Monday, May 27, 2013

Spices of the Incense: Karkom (Saffron)

Ground saffron
Twice a day, once in the morning and again in the afternoon, the Kohanim would offer Incense upon the Golden Altar inside the Sanctuary Building. This special blend of spices and other ingredients was prepared by the Avtinas Family in one large batch which lasted an entire year. The Talmud (Kereisos 6a), based upon an Oral Tradition, provides the names and quantities of each ingredient and in this post I would like to focus on the spice known as כרכום [karkom], commonly translated as saffron.

The Talmud records that 16 maneh of saffron were used in compounding the Incense. One maneh is equal to approximately 20 ounces, so 16 maneh would equal 320 ounces, or 20 pounds of saffron. If this does not sound like an inordinate amount of spice, consider how saffron is obtained.

Crocus sativus (common crocus)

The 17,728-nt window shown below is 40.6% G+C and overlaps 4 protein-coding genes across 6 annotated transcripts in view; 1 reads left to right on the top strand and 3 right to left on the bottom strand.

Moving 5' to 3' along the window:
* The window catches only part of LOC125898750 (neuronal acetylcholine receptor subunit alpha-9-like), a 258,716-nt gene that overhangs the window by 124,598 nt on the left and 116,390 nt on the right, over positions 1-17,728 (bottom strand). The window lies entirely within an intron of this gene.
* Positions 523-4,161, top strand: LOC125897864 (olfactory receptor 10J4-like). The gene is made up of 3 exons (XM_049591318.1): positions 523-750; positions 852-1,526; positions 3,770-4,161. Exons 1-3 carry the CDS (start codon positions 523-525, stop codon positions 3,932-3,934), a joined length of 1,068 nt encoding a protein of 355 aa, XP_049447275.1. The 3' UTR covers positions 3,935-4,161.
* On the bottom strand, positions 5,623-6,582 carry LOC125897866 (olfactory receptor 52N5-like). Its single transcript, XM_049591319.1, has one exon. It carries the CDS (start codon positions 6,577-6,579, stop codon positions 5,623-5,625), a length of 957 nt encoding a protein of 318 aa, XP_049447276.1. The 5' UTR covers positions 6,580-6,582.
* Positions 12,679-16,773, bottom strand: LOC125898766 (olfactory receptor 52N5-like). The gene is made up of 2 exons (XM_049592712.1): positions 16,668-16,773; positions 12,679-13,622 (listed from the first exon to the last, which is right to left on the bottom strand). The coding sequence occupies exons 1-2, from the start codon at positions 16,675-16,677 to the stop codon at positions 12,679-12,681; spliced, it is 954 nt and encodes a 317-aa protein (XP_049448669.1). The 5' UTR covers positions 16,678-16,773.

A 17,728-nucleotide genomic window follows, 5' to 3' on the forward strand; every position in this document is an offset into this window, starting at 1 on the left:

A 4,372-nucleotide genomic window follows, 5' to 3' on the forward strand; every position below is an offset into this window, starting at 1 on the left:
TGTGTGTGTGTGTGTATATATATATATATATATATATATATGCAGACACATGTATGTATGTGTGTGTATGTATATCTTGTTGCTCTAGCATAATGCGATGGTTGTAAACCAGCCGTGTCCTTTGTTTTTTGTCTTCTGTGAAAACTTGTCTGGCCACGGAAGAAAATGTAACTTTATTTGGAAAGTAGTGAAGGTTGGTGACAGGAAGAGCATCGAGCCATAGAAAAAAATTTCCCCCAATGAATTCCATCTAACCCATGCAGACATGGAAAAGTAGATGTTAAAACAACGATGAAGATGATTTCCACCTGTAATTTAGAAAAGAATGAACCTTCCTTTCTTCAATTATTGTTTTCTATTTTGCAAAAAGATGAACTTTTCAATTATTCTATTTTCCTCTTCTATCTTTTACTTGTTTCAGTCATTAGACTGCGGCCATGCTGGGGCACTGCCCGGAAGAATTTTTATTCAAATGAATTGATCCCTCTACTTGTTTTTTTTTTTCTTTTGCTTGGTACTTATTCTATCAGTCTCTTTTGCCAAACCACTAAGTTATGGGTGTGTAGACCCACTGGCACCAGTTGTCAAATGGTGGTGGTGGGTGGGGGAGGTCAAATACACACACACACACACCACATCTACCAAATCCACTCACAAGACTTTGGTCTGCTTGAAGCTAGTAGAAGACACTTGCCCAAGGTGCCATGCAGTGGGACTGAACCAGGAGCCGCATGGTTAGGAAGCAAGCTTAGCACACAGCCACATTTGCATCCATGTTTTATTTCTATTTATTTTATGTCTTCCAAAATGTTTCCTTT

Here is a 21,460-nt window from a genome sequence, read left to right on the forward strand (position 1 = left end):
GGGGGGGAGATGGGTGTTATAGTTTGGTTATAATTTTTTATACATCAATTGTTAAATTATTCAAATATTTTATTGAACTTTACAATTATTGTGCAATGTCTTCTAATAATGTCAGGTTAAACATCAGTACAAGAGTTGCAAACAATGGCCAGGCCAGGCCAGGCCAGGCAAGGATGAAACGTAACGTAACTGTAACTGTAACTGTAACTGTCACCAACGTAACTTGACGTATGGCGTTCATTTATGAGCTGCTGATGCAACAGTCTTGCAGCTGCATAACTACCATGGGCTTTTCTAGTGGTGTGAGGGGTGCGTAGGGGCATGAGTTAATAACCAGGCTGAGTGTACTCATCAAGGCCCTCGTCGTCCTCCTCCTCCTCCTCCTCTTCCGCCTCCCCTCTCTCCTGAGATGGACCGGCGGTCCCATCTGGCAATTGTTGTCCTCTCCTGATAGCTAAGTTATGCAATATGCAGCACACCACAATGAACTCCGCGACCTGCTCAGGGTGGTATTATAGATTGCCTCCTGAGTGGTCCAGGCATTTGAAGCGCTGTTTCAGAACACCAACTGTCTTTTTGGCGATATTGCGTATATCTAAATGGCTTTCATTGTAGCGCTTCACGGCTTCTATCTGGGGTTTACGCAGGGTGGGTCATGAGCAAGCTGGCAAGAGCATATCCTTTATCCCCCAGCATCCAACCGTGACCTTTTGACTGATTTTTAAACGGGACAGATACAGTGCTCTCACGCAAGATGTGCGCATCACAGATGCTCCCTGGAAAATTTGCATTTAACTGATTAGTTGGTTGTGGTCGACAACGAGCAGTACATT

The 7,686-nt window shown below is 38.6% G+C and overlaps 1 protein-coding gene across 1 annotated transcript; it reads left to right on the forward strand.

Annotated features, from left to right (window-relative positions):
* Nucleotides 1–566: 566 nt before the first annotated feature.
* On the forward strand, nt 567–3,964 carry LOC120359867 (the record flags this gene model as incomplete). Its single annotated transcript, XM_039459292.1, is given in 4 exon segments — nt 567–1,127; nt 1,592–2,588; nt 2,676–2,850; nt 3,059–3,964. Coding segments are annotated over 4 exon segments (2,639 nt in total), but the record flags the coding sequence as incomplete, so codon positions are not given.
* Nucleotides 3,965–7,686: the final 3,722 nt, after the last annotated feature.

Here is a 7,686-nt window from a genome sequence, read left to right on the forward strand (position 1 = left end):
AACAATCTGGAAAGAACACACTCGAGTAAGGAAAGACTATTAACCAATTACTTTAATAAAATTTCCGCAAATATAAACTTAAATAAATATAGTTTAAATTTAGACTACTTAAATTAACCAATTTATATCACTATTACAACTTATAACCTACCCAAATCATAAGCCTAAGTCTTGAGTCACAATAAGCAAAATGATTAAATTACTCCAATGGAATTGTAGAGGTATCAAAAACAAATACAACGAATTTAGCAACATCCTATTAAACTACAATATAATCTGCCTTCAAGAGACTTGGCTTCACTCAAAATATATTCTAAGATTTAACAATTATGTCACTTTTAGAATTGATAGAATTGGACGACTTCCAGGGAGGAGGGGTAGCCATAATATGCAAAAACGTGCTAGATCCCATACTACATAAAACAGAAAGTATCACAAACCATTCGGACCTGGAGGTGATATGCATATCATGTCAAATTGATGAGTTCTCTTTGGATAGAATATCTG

with bright crimson stigmas
Saffron is derived from the three bright crimson stigmas [thin stalks] which grow from the crocus flower. After being harvested, dried, and ground, the [modern day] yield of saffron per flower comes to about 0.00025 ounces. At this rate it takes over 4,000 crocus flowers to produce a single ounce of dried spice! For this reason, saffron has come to be known as the most expensive spice in the world.

To produce the 20 pounds of saffron used in the Temple for the Incense, a staggering 1.3 million flowers were needed. Based on modern planting densities used in the Mediterranean (see this article, under "Cultivation"), the amount of land required to grow this many flowers is 12.7 acres. For comparison, the entire Temple Mount (which measures 750 feet by 750 feet) is 12.9 acres. Even though there was a garden located on the western side of the Temple Mount which was used to cultivate the spices of the Incense, it emerges that another, much larger, plot of land was needed where the bulk of the saffron could be grown.


  1. Carcom sounds like Crocus to me.

  2. Carcom sounds like Crocus to me.

  3. Carcom sounds like Crocus to me.

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